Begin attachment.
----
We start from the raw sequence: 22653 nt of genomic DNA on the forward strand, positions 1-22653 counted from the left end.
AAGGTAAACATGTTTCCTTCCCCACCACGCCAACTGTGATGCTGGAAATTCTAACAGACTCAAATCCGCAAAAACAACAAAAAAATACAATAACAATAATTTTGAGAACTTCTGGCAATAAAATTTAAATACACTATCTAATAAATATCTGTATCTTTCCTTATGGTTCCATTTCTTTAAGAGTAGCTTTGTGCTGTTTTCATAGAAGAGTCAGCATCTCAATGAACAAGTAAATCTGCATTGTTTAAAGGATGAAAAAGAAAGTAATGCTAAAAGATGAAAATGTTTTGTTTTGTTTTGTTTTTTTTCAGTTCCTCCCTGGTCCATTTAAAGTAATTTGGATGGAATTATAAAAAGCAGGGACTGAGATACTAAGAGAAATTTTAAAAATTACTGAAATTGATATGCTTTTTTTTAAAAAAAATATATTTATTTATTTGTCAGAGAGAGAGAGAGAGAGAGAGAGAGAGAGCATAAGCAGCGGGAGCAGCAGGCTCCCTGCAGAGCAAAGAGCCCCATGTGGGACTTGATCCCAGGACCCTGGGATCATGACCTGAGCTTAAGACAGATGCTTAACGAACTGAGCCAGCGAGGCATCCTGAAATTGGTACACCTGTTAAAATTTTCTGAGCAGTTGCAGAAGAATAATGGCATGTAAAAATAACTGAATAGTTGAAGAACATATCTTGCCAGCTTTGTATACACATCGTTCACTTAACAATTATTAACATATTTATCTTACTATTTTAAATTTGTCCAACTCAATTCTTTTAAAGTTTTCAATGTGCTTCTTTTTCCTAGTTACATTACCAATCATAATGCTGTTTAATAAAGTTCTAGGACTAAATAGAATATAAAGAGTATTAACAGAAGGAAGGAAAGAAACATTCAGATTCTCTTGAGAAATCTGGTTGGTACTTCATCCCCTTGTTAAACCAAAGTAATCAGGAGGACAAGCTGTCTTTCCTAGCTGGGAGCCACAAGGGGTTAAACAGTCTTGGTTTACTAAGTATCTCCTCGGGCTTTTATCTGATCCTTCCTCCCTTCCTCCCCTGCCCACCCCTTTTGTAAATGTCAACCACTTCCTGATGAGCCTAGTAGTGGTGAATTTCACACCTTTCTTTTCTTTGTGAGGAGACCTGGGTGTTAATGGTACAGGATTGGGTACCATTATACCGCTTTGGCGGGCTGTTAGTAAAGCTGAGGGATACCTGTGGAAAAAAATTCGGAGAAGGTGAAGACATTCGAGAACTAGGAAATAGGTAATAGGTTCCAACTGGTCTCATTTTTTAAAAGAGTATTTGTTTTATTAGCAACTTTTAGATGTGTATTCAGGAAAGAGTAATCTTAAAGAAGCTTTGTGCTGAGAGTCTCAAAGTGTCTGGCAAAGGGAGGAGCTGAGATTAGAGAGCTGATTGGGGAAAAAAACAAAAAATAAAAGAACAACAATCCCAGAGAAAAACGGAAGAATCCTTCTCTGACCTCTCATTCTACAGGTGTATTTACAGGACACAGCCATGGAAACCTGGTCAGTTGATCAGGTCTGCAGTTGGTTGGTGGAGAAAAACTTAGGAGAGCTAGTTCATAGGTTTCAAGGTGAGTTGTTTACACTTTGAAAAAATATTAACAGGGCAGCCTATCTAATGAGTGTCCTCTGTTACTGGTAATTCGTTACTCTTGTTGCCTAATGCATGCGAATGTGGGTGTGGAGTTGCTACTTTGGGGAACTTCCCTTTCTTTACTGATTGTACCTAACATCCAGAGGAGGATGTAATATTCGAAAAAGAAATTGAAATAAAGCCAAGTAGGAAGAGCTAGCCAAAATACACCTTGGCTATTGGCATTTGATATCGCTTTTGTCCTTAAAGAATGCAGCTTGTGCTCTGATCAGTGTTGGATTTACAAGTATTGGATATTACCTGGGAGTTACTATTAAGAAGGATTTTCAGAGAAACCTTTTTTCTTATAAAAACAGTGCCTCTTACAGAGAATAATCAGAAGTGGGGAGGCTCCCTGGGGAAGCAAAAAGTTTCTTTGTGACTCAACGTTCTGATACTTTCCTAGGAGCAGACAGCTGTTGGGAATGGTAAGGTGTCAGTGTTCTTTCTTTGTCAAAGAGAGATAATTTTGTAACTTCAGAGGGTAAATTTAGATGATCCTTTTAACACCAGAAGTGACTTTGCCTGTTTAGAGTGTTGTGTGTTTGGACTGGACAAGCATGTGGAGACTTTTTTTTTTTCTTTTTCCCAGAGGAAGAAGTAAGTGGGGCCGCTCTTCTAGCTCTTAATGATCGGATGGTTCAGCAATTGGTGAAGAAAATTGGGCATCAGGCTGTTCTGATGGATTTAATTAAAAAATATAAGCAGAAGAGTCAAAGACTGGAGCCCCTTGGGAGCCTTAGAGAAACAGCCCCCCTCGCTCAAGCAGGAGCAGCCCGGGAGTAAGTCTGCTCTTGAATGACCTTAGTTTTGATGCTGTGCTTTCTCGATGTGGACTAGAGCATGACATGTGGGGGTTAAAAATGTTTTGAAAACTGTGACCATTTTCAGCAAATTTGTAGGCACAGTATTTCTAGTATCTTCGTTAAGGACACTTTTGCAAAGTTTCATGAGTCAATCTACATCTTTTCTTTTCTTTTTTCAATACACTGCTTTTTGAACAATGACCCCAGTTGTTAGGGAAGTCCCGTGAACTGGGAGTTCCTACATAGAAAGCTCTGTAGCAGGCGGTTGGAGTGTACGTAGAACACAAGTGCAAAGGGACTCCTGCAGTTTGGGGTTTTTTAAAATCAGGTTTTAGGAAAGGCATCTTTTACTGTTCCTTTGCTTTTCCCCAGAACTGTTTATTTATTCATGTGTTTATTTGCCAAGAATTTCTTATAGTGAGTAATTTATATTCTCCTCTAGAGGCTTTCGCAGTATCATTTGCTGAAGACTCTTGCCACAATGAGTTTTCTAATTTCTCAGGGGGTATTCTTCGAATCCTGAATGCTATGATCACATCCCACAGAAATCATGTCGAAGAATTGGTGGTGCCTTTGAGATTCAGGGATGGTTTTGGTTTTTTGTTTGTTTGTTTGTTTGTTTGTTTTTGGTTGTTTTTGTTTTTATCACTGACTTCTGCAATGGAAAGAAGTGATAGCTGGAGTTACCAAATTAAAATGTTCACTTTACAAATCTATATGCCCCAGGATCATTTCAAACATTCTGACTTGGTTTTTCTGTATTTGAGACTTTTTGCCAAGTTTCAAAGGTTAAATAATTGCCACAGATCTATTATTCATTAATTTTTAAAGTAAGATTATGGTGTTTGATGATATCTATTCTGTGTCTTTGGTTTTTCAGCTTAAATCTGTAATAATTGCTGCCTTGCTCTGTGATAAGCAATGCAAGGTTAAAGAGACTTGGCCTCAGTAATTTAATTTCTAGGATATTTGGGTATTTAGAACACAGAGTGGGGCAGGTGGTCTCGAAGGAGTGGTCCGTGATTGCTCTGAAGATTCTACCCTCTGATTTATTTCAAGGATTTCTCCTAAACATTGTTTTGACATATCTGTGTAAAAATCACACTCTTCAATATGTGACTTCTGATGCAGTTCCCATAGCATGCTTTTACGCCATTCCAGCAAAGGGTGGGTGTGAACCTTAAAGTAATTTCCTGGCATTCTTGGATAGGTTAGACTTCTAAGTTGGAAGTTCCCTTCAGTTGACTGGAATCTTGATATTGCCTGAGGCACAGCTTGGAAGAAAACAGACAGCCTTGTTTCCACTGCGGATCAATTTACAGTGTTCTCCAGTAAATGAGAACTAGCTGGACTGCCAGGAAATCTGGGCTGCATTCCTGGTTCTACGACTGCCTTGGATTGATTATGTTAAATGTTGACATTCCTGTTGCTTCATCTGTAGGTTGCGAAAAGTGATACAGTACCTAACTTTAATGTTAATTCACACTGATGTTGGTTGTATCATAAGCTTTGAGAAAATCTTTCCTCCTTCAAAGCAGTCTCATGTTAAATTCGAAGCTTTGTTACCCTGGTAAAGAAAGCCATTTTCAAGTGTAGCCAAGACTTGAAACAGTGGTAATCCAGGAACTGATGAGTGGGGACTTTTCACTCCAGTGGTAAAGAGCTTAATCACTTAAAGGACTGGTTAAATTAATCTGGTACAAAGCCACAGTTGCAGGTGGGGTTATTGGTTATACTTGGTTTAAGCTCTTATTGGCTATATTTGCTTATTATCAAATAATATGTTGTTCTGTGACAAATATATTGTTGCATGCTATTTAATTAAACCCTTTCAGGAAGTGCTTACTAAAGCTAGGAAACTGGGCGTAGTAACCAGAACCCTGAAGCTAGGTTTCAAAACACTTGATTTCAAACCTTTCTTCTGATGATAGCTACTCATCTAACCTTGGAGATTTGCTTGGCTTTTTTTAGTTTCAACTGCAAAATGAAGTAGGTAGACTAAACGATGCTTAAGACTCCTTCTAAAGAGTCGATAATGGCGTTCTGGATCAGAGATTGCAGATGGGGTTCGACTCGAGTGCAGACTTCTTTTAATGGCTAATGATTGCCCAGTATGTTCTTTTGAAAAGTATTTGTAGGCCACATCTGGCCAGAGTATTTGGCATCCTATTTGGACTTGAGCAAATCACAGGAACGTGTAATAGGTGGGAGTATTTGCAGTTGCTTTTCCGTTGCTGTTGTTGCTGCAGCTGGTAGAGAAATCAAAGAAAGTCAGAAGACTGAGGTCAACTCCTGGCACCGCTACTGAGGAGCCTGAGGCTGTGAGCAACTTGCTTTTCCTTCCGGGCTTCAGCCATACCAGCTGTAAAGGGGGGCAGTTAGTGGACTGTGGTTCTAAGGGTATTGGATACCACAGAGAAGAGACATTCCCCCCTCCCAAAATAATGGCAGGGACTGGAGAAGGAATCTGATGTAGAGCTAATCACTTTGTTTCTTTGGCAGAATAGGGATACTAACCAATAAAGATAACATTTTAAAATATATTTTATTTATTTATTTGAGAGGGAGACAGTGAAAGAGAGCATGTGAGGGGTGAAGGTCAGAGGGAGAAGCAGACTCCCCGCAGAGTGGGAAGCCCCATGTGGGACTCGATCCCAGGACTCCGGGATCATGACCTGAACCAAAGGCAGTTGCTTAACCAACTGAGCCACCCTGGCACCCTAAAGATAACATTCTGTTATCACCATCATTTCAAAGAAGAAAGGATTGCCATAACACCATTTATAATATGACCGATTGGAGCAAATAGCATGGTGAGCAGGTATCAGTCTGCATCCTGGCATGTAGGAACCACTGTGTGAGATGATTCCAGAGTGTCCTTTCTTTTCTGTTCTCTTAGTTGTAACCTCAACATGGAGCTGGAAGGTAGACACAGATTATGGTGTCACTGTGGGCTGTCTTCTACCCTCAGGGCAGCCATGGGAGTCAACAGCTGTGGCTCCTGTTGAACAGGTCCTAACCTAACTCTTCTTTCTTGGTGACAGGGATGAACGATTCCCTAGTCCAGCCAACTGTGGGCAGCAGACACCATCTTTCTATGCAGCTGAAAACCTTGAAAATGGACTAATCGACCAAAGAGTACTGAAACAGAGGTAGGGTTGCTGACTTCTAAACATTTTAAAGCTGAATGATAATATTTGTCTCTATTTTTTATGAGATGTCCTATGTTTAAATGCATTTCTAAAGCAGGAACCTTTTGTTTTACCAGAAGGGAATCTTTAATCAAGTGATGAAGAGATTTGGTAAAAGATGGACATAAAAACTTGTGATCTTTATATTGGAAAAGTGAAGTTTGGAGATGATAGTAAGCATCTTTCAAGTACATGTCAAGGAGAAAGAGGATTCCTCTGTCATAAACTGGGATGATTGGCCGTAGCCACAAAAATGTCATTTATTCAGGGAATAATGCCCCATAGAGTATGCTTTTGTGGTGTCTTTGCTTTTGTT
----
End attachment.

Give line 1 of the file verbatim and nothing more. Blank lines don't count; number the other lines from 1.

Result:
We start from the raw sequence: 22653 nt of genomic DNA on the forward strand, positions 1-22653 counted from the left end.